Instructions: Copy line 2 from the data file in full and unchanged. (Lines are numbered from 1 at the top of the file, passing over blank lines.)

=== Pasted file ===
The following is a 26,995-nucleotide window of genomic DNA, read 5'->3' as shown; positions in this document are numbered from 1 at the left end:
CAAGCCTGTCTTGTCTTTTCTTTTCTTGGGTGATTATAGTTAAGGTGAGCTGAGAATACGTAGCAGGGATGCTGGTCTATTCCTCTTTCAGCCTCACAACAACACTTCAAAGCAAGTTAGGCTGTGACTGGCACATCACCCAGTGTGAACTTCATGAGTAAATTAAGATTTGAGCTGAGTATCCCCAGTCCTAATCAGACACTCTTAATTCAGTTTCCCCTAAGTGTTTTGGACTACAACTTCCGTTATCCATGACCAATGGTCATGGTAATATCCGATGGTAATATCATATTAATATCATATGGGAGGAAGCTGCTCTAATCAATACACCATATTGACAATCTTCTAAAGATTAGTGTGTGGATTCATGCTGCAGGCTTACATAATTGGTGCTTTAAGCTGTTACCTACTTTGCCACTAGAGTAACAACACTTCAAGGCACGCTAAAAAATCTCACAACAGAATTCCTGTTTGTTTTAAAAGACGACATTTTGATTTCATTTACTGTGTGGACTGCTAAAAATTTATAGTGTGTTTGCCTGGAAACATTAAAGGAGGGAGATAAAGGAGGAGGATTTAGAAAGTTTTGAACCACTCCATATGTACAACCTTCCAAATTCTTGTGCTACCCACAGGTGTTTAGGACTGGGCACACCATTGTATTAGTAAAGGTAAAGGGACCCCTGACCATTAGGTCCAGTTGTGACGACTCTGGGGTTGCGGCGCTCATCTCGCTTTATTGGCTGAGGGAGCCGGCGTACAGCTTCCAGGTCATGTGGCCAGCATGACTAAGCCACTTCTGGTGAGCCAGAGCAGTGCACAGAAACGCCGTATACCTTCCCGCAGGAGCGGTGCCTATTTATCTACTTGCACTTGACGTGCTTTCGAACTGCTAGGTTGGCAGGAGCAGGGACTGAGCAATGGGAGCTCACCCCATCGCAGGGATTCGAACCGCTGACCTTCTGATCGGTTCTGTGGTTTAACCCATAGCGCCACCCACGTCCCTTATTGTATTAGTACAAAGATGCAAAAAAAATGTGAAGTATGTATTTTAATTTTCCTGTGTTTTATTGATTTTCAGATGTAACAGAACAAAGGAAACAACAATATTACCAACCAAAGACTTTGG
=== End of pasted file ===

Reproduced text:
CAAGCCTGTCTTGTCTTTTCTTTTCTTGGGTGATTATAGTTAAGGTGAGCTGAGAATACGTAGCAGGGATGCTGGTCTATTCCTCTTTCAGCCTCACAACAACACTTCAAAGCAAGTTAGGCTGTGACTGGCACATCACCCAGTGTGAACTTCATGAGTAAATTAAGATTTGAGCTGAGTATCCCCAGTCCTAATCAGACACTCTTAATTCAGTTTCCCCTAAGTGTTTTGGACTACAACTTCCGTTATCCATGACCAATGGTCATGGTAATATCCGATGGTAATATCATATTAATATCATATGGGAGGAAGCTGCTCTAATCAATACACCATATTGACAATCTTCTAAAGATTAGTGTGTGGATTCATGCTGCAGGCTTACATAATTGGTGCTTTAAGCTGTTACCTACTTTGCCACTAGAGTAACAACACTTCAAGGCACGCTAAAAAATCTCACAACAGAATTCCTGTTTGTTTTAAAAGACGACATTTTGATTTCATTTACTGTGTGGACTGCTAAAAATTTATAGTGTGTTTGCCTGGAAACATTAAAGGAGGGAGATAAAGGAGGAGGATTTAGAAAGTTTTGAACCACTCCATATGTACAACCTTCCAAATTCTTGTGCTACCCACAGGTGTTTAGGACTGGGCACACCATTGTATTAGTAAAGGTAAAGGGACCCCTGACCATTAGGTCCAGTTGTGACGACTCTGGGGTTGCGGCGCTCATCTCGCTTTATTGGCTGAGGGAGCCGGCGTACAGCTTCCAGGTCATGTGGCCAGCATGACTAAGCCACTTCTGGTGAGCCAGAGCAGTGCACAGAAACGCCGTATACCTTCCCGCAGGAGCGGTGCCTATTTATCTACTTGCACTTGACGTGCTTTCGAACTGCTAGGTTGGCAGGAGCAGGGACTGAGCAATGGGAGCTCACCCCATCGCAGGGATTCGAACCGCTGACCTTCTGATCGGTTCTGTGGTTTAACCCATAGCGCCACCCACGTCCCTTATTGTATTAGTACAAAGATGCAAAAAAAATGTGAAGTATGTATTTTAATTTTCCTGTGTTTTATTGATTTTCAGATGTAACAGAACAAAGGAAACAACAATATTACCAACCAAAGACTTTGG